If we misunderstand stand this, we’ll be led to one of two errors. Maybe we’ll think that God has erased the Jews, and they no longer have a part in God’s plan.[2] But this is false. Paul makes clear in Romans 11 (start in verse 1!) that one day as the Gospel overwhelms the earth, and as many Gentiles are converted, their salvation will provoke the Jews to jealousy. The Jews will say, “Wait. How can all you Gentiles get what was first promised to us?” And God will open their eyes to the Messiah, and a mass of Jews will turn to Jesus Christ. God is at work today among the Jews, bringing a number to the Messiah that most of them rejected 2000 years ago. And one day a multitude, more than man could number, will come to Messiah.

By the way, this is why we can be optimistic. The greatest days for the church are ahead, not behind, according to Paul in Romans 11. We might think the world looks bleak, but the blazing light of the gospel can dispel the inkiest darkness. And one day it will. And the Jews will be a big part of that gospel success.

Second error: we might think that God has two covenant plans, one with Jesus and the Gentiles, and one without Jesus but with the Jews. Yet Paul makes clear: there is no covenant plan apart from Jesus Christ! God is bringing both Jews and Gentiles and all another classes of people to Jesus Christ (Gal. 3:27–28). God doesn’t have two covenant plans. He has one covenant plan, one covenant seed, one covenant people, all in Jesus Christ. Nobody gets to be right with God without faith in Jesus Christ. Jesus is the only way.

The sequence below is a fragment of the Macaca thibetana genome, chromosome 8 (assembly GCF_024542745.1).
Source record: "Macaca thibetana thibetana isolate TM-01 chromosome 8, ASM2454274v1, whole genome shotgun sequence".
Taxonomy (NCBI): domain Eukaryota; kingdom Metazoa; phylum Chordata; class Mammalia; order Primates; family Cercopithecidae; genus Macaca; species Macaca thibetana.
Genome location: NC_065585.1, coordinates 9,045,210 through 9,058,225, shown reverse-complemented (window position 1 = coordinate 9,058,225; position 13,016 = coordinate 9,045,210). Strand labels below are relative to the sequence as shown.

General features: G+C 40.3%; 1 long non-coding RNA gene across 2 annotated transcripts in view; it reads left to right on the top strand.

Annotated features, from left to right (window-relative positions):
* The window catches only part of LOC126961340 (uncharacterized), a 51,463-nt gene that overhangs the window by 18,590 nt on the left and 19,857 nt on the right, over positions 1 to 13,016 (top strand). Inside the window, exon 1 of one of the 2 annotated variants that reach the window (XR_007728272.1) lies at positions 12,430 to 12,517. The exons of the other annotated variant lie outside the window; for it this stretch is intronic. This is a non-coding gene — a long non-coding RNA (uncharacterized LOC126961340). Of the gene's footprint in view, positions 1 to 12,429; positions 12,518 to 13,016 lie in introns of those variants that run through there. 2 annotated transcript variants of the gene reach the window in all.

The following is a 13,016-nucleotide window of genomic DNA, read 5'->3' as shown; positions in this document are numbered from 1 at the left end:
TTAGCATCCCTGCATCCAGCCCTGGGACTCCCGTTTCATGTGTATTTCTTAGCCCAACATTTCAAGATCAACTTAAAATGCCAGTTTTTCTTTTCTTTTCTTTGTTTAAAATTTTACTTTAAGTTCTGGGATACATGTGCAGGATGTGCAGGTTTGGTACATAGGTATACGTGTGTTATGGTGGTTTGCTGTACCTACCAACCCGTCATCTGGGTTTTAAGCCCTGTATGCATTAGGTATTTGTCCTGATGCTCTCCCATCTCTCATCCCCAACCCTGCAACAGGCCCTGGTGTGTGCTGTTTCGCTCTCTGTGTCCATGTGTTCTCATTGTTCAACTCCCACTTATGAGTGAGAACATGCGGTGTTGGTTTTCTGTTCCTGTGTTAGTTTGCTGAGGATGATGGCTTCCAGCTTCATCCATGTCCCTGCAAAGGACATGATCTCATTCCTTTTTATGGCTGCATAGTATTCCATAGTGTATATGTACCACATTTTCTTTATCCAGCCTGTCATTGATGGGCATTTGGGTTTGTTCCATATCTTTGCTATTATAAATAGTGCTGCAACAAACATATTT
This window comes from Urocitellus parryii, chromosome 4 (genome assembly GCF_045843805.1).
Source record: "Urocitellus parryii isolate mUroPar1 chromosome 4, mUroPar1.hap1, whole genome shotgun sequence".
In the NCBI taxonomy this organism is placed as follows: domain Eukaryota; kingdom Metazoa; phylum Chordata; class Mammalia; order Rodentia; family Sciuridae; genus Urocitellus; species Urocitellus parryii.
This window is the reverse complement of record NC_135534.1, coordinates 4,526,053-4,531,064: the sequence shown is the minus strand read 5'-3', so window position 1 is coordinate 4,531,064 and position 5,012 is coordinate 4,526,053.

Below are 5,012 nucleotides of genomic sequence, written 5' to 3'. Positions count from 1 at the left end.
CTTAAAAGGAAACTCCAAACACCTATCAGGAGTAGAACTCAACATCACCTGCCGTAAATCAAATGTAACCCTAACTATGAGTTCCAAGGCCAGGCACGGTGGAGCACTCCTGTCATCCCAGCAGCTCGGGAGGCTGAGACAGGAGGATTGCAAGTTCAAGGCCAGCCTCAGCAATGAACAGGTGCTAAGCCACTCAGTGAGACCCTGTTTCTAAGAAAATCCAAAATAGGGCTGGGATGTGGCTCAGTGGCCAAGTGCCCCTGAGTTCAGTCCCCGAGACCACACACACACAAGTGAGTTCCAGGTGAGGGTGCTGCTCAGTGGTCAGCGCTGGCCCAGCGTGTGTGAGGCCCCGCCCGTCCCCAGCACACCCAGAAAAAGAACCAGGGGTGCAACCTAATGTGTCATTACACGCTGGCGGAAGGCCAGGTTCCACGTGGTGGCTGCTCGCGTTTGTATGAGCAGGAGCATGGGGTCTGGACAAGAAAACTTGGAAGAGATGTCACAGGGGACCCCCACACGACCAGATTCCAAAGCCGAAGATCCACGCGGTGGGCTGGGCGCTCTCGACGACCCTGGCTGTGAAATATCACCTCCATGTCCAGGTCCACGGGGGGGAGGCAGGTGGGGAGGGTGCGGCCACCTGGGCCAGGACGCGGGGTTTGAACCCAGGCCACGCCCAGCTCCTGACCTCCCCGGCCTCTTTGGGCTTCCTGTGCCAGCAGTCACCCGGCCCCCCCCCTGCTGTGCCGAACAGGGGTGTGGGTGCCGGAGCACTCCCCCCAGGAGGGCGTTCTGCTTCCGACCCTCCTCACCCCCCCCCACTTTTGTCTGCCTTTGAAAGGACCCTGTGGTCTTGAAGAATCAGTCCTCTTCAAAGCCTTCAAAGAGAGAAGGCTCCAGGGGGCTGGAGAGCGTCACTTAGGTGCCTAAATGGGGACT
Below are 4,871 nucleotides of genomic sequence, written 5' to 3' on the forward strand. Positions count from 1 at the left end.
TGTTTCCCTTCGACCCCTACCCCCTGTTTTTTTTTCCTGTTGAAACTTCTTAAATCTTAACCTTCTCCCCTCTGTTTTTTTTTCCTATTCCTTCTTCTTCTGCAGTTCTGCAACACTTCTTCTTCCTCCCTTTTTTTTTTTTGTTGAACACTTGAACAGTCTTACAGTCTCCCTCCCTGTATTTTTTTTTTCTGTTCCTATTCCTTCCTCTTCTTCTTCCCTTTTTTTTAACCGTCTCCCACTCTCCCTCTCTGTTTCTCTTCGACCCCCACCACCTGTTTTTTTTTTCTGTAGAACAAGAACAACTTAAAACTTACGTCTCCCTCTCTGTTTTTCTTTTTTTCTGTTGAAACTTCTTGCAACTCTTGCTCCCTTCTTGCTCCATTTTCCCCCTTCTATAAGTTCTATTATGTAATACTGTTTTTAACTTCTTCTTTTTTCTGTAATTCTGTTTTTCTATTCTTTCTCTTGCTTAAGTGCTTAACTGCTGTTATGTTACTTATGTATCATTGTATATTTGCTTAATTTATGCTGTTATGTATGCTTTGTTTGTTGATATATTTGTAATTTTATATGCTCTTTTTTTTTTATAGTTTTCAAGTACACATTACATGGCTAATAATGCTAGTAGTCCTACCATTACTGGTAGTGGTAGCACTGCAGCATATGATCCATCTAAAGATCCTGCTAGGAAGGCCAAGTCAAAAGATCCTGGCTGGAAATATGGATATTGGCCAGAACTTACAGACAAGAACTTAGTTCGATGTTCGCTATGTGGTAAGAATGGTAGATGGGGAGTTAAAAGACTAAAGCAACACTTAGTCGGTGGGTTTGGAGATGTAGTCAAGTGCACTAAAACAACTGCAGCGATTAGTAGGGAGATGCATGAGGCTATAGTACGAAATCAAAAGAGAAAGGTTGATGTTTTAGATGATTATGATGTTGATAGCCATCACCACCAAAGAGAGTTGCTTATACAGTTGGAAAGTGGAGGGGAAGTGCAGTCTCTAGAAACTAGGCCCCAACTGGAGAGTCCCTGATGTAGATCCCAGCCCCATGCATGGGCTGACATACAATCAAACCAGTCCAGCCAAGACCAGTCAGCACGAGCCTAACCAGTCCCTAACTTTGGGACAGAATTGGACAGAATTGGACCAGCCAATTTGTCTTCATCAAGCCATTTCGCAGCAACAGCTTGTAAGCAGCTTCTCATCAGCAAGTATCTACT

And then a final lesson: if there is one people of God, the teachings of the Bible to God’s people apply to all of God’s people.

You might wonder why I preach from the OT. Some preachers almost never preach from the OT (Axel and I were talking about this last week). They think that the OT was written to the Jews but the NT is written to the Gentiles. But Paul taught just the opposite. He says that the OT was written specifically for us Gentile Christians (1 Cor. 9:9–10)!

Why is this? Because Jesus is the covenant seed of Abraham. All of the OT covenant promises are fulfilled in him. When we become part of Jesus by faith, we inherit all of the covenant promises. Understand that the issue is never Jews or Gentiles or even the church as such. The issue is always Jesus Christ and our union with him.

When we read the Psalms and God’s glorious promises to Israel, we’re reading promises to Jesus Christ.[3] When we become part of him, by faith, those promises become ours (Gal. 3:28).